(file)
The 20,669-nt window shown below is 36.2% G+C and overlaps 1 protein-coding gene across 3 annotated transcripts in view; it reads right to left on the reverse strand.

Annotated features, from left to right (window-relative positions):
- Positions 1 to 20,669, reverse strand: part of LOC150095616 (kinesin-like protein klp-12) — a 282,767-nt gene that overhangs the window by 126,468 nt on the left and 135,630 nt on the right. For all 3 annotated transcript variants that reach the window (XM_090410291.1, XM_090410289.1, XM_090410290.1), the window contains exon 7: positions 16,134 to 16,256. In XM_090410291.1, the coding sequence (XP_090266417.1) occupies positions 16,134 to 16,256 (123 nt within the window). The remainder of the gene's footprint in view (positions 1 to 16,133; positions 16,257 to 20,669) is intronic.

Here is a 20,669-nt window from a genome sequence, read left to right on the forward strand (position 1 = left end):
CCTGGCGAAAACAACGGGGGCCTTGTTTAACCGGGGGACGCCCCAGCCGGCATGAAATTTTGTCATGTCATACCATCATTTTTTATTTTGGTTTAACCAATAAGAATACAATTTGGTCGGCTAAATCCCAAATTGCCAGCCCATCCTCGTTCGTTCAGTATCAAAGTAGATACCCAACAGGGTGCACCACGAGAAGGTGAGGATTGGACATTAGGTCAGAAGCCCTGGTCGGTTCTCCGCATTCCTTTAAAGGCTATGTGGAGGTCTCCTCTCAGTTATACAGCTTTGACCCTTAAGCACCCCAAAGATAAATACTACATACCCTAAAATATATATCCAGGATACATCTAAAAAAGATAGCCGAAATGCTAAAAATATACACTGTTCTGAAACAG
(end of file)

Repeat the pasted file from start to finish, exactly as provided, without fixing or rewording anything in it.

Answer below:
The 20,669-nt window shown below is 36.2% G+C and overlaps 1 protein-coding gene across 3 annotated transcripts in view; it reads right to left on the reverse strand.

Annotated features, from left to right (window-relative positions):
- Positions 1 to 20,669, reverse strand: part of LOC150095616 (kinesin-like protein klp-12) — a 282,767-nt gene that overhangs the window by 126,468 nt on the left and 135,630 nt on the right. For all 3 annotated transcript variants that reach the window (XM_090410291.1, XM_090410289.1, XM_090410290.1), the window contains exon 7: positions 16,134 to 16,256. In XM_090410291.1, the coding sequence (XP_090266417.1) occupies positions 16,134 to 16,256 (123 nt within the window). The remainder of the gene's footprint in view (positions 1 to 16,133; positions 16,257 to 20,669) is intronic.

Here is a 20,669-nt window from a genome sequence, read left to right on the forward strand (position 1 = left end):
CCTGGCGAAAACAACGGGGGCCTTGTTTAACCGGGGGACGCCCCAGCCGGCATGAAATTTTGTCATGTCATACCATCATTTTTTATTTTGGTTTAACCAATAAGAATACAATTTGGTCGGCTAAATCCCAAATTGCCAGCCCATCCTCGTTCGTTCAGTATCAAAGTAGATACCCAACAGGGTGCACCACGAGAAGGTGAGGATTGGACATTAGGTCAGAAGCCCTGGTCGGTTCTCCGCATTCCTTTAAAGGCTATGTGGAGGTCTCCTCTCAGTTATACAGCTTTGACCCTTAAGCACCCCAAAGATAAATACTACATACCCTAAAATATATATCCAGGATACATCTAAAAAAGATAGCCGAAATGCTAAAAATATACACTGTTCTGAAACAG